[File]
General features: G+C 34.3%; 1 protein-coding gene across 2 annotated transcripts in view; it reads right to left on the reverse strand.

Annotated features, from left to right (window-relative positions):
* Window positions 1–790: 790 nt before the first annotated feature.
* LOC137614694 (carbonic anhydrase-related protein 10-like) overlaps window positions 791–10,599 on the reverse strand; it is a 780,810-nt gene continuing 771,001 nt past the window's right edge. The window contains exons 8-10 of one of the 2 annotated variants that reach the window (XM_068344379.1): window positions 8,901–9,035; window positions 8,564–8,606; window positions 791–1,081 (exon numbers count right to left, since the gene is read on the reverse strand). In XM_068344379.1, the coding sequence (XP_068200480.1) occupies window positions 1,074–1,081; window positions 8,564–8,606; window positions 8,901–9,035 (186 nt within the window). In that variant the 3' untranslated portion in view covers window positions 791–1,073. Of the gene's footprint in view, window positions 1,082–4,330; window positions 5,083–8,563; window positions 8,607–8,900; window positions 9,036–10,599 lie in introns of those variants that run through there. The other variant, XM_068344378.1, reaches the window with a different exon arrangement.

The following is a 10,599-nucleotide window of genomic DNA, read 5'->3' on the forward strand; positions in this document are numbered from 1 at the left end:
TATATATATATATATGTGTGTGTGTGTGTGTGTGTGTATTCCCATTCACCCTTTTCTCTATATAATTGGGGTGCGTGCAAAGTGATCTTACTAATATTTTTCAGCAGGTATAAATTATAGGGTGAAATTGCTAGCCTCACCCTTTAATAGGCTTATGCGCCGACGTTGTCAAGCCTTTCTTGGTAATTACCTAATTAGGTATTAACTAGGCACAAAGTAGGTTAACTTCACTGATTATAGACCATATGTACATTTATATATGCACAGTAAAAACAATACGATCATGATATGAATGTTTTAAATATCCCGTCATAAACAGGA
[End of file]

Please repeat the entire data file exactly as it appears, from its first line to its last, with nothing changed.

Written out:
General features: G+C 34.3%; 1 protein-coding gene across 2 annotated transcripts in view; it reads right to left on the reverse strand.

Annotated features, from left to right (window-relative positions):
* Window positions 1–790: 790 nt before the first annotated feature.
* LOC137614694 (carbonic anhydrase-related protein 10-like) overlaps window positions 791–10,599 on the reverse strand; it is a 780,810-nt gene continuing 771,001 nt past the window's right edge. The window contains exons 8-10 of one of the 2 annotated variants that reach the window (XM_068344379.1): window positions 8,901–9,035; window positions 8,564–8,606; window positions 791–1,081 (exon numbers count right to left, since the gene is read on the reverse strand). In XM_068344379.1, the coding sequence (XP_068200480.1) occupies window positions 1,074–1,081; window positions 8,564–8,606; window positions 8,901–9,035 (186 nt within the window). In that variant the 3' untranslated portion in view covers window positions 791–1,073. Of the gene's footprint in view, window positions 1,082–4,330; window positions 5,083–8,563; window positions 8,607–8,900; window positions 9,036–10,599 lie in introns of those variants that run through there. The other variant, XM_068344378.1, reaches the window with a different exon arrangement.

The following is a 10,599-nucleotide window of genomic DNA, read 5'->3' on the forward strand; positions in this document are numbered from 1 at the left end:
TATATATATATATATGTGTGTGTGTGTGTGTGTGTGTATTCCCATTCACCCTTTTCTCTATATAATTGGGGTGCGTGCAAAGTGATCTTACTAATATTTTTCAGCAGGTATAAATTATAGGGTGAAATTGCTAGCCTCACCCTTTAATAGGCTTATGCGCCGACGTTGTCAAGCCTTTCTTGGTAATTACCTAATTAGGTATTAACTAGGCACAAAGTAGGTTAACTTCACTGATTATAGACCATATGTACATTTATATATGCACAGTAAAAACAATACGATCATGATATGAATGTTTTAAATATCCCGTCATAAACAGGA